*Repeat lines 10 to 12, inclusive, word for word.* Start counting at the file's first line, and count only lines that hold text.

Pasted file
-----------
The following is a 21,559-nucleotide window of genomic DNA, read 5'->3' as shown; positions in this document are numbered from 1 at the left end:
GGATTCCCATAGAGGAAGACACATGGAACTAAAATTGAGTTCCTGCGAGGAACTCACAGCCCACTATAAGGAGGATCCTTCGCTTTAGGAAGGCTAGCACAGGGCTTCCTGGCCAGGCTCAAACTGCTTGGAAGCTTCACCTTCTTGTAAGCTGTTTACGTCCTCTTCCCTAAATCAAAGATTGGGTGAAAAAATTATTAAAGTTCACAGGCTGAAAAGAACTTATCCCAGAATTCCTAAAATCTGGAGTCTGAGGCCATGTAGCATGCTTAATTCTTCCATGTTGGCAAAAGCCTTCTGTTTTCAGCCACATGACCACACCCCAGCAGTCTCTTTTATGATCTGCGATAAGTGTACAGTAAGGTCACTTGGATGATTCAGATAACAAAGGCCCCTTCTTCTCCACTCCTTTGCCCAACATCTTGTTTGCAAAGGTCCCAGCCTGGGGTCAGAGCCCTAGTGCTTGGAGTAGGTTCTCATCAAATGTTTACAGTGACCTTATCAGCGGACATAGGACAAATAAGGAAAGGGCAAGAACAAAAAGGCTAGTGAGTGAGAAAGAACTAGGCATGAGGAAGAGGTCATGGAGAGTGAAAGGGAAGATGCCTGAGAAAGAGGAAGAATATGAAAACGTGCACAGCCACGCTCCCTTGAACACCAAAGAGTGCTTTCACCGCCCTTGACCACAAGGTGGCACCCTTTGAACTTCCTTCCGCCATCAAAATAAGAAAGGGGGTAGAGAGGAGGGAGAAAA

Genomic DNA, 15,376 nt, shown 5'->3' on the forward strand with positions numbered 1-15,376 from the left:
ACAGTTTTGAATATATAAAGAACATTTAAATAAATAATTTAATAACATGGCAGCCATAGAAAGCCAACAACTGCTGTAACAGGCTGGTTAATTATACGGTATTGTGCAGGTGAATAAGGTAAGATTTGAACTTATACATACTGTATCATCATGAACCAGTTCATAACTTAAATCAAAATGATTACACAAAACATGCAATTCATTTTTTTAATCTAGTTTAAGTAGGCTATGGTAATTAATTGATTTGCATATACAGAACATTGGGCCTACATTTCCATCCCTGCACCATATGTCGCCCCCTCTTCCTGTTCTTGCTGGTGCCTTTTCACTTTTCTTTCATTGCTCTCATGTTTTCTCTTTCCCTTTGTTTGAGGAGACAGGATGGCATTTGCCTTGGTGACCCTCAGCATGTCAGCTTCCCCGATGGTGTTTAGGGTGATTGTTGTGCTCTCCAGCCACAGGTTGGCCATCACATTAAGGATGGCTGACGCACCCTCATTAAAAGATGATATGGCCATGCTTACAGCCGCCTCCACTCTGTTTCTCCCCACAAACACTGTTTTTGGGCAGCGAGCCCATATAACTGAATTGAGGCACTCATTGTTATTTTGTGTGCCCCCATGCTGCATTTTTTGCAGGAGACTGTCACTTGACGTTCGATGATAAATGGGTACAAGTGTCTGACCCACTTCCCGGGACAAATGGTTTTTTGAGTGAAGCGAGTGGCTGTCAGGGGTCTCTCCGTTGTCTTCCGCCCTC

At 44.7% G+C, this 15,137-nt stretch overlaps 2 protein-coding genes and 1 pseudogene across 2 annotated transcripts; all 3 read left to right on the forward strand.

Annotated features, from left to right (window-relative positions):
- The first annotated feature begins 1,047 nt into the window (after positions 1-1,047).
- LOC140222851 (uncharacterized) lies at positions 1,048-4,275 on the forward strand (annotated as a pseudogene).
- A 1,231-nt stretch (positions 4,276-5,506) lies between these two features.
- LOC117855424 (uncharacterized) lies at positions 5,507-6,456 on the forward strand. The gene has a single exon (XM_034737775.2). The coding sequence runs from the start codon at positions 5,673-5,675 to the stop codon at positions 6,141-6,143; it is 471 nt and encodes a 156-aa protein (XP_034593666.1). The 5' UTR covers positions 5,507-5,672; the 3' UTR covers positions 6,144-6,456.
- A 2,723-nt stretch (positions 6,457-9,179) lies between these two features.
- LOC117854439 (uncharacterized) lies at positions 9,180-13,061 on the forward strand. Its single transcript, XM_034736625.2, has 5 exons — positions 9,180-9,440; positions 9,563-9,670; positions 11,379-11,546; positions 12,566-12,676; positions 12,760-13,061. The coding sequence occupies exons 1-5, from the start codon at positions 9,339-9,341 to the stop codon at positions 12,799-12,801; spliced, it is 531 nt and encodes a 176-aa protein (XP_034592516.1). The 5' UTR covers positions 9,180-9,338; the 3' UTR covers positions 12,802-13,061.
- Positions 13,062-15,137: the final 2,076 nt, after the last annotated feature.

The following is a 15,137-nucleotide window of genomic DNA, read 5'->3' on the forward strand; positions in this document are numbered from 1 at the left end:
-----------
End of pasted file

- LOC117855424 (uncharacterized) lies at positions 5,507-6,456 on the forward strand. The gene has a single exon (XM_034737775.2). The coding sequence runs from the start codon at positions 5,673-5,675 to the stop codon at positions 6,141-6,143; it is 471 nt and encodes a 156-aa protein (XP_034593666.1). The 5' UTR covers positions 5,507-5,672; the 3' UTR covers positions 6,144-6,456.
- A 2,723-nt stretch (positions 6,457-9,179) lies between these two features.
- LOC117854439 (uncharacterized) lies at positions 9,180-13,061 on the forward strand. Its single transcript, XM_034736625.2, has 5 exons — positions 9,180-9,440; positions 9,563-9,670; positions 11,379-11,546; positions 12,566-12,676; positions 12,760-13,061. The coding sequence occupies exons 1-5, from the start codon at positions 9,339-9,341 to the stop codon at positions 12,799-12,801; spliced, it is 531 nt and encodes a 176-aa protein (XP_034592516.1). The 5' UTR covers positions 9,180-9,338; the 3' UTR covers positions 12,802-13,061.